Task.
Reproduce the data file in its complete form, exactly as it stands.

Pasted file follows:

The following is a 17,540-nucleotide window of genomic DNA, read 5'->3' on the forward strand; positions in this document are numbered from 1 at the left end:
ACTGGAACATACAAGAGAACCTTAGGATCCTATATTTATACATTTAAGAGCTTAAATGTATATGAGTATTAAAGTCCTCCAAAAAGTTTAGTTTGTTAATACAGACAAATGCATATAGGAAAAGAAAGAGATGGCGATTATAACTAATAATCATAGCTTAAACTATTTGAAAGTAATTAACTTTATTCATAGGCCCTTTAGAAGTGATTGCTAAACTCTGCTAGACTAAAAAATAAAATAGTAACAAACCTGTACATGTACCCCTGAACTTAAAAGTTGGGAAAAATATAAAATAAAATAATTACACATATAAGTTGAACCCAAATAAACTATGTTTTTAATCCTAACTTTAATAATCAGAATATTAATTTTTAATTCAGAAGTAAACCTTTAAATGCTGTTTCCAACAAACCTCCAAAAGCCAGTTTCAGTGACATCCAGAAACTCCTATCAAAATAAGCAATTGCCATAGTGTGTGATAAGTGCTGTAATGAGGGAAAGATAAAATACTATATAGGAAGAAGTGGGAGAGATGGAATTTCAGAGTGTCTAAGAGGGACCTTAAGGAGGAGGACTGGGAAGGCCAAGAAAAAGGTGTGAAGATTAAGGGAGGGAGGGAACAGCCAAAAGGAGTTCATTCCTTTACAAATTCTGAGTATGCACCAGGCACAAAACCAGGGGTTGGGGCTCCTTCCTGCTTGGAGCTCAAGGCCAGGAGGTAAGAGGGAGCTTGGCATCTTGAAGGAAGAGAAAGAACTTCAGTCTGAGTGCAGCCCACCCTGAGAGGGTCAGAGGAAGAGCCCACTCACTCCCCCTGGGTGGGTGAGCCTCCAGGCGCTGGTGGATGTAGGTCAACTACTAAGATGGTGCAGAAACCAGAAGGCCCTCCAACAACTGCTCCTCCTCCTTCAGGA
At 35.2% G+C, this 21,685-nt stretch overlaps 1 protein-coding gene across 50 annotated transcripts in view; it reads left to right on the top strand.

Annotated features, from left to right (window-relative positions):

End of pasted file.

The following is a 17,540-nucleotide window of genomic DNA, read 5'->3' on the forward strand; positions in this document are numbered from 1 at the left end:
ACTGGAACATACAAGAGAACCTTAGGATCCTATATTTATACATTTAAGAGCTTAAATGTATATGAGTATTAAAGTCCTCCAAAAAGTTTAGTTTGTTAATACAGACAAATGCATATAGGAAAAGAAAGAGATGGCGATTATAACTAATAATCATAGCTTAAACTATTTGAAAGTAATTAACTTTATTCATAGGCCCTTTAGAAGTGATTGCTAAACTCTGCTAGACTAAAAAATAAAATAGTAACAAACCTGTACATGTACCCCTGAACTTAAAAGTTGGGAAAAATATAAAATAAAATAATTACACATATAAGTTGAACCCAAATAAACTATGTTTTTAATCCTAACTTTAATAATCAGAATATTAATTTTTAATTCAGAAGTAAACCTTTAAATGCTGTTTCCAACAAACCTCCAAAAGCCAGTTTCAGTGACATCCAGAAACTCCTATCAAAATAAGCAATTGCCATAGTGTGTGATAAGTGCTGTAATGAGGGAAAGATAAAATACTATATAGGAAGAAGTGGGAGAGATGGAATTTCAGAGTGTCTAAGAGGGACCTTAAGGAGGAGGACTGGGAAGGCCAAGAAAAAGGTGTGAAGATTAAGGGAGGGAGGGAACAGCCAAAAGGAGTTCATTCCTTTACAAATTCTGAGTATGCACCAGGCACAAAACCAGGGGTTGGGGCTCCTTCCTGCTTGGAGCTCAAGGCCAGGAGGTAAGAGGGAGCTTGGCATCTTGAAGGAAGAGAAAGAACTTCAGTCTGAGTGCAGCCCACCCTGAGAGGGTCAGAGGAAGAGCCCACTCACTCCCCCTGGGTGGGTGAGCCTCCAGGCGCTGGTGGATGTAGGTCAACTACTAAGATGGTGCAGAAACCAGAAGGCCCTCCAACAACTGCTCCTCCTCCTTCAGGA
At 35.2% G+C, this 21,685-nt stretch overlaps 1 protein-coding gene across 50 annotated transcripts in view; it reads left to right on the top strand.

Annotated features, from left to right (window-relative positions):